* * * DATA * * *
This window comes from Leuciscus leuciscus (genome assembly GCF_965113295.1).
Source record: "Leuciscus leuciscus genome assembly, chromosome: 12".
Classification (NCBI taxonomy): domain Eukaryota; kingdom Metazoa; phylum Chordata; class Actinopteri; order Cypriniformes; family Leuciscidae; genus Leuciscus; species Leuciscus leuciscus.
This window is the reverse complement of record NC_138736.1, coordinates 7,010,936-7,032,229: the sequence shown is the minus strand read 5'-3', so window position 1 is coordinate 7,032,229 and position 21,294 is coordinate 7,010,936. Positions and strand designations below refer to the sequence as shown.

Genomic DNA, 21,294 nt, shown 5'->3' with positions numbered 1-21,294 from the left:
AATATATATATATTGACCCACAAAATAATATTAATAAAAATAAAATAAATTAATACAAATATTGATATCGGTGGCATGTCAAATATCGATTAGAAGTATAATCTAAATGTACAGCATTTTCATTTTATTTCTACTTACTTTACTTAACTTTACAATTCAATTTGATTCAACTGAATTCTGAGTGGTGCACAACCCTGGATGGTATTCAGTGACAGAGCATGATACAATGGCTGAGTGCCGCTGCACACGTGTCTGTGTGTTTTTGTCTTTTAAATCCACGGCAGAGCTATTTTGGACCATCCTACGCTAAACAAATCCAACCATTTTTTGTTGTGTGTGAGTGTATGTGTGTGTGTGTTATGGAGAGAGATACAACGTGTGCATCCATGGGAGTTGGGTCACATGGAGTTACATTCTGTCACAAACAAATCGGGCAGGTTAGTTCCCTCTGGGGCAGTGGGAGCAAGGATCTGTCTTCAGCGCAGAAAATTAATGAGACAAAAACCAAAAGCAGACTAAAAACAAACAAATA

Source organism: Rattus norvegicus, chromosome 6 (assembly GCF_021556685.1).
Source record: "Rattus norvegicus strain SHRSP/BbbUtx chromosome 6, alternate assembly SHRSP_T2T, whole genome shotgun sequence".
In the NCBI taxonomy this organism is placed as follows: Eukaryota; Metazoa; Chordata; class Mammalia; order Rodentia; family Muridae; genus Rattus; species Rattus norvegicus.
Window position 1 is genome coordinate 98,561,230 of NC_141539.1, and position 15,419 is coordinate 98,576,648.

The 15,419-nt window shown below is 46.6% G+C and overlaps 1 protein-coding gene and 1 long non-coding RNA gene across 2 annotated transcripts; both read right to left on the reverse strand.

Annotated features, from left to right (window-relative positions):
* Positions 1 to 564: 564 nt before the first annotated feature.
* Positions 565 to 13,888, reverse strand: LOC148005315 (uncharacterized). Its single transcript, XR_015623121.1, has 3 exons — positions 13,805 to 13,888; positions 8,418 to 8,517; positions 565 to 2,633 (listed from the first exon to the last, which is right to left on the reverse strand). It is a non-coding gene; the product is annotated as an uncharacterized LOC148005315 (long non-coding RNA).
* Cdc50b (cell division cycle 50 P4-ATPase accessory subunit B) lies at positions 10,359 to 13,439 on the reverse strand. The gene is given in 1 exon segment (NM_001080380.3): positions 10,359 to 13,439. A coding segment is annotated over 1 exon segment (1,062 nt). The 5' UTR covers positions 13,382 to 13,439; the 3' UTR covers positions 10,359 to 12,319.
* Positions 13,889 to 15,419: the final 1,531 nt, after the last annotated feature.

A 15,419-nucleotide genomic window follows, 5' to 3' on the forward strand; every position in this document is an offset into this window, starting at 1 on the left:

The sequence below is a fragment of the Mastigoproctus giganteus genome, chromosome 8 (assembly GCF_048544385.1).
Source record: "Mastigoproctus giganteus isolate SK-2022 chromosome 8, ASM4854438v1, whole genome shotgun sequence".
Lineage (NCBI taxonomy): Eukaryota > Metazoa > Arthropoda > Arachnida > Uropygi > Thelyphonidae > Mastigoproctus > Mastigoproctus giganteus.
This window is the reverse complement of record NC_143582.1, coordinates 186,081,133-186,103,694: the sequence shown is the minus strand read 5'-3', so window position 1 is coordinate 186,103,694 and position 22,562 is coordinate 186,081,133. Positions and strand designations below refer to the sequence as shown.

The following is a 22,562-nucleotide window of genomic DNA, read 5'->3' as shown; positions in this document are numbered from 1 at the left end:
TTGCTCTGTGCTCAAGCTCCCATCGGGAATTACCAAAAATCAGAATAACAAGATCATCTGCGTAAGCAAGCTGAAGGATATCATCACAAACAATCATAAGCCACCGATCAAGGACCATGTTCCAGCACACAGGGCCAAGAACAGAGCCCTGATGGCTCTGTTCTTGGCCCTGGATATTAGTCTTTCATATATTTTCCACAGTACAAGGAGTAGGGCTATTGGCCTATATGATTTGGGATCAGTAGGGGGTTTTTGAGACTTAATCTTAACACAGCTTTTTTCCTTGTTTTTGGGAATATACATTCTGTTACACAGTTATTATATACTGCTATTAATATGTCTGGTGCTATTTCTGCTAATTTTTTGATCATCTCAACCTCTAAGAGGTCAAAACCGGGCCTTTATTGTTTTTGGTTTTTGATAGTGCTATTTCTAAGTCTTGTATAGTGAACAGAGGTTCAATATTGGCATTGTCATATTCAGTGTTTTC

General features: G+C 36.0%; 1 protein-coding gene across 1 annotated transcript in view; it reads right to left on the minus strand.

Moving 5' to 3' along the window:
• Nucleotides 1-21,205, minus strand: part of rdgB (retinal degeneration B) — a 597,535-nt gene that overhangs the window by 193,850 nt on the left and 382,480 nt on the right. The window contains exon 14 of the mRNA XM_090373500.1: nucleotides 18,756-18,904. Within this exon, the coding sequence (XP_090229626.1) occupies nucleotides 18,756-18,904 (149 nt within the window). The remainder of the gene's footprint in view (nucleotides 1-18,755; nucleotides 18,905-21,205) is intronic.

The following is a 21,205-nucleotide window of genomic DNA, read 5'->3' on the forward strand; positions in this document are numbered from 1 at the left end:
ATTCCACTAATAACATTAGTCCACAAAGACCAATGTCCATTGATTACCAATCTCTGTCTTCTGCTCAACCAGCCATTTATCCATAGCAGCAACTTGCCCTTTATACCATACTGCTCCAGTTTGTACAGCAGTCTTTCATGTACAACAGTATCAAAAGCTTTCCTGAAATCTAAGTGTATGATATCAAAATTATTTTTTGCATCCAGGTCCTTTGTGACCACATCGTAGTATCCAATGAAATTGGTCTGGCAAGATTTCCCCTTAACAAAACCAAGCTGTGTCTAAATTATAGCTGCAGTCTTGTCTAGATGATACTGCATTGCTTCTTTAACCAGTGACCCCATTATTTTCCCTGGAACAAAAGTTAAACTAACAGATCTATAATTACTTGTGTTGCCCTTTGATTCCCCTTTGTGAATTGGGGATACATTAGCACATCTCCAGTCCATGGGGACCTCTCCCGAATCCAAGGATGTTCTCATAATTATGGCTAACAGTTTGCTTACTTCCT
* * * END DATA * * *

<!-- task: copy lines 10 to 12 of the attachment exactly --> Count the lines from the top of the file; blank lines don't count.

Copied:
Window position 1 is genome coordinate 98,561,230 of NC_141539.1, and position 15,419 is coordinate 98,576,648.

The 15,419-nt window shown below is 46.6% G+C and overlaps 1 protein-coding gene and 1 long non-coding RNA gene across 2 annotated transcripts; both read right to left on the reverse strand.

Annotated features, from left to right (window-relative positions):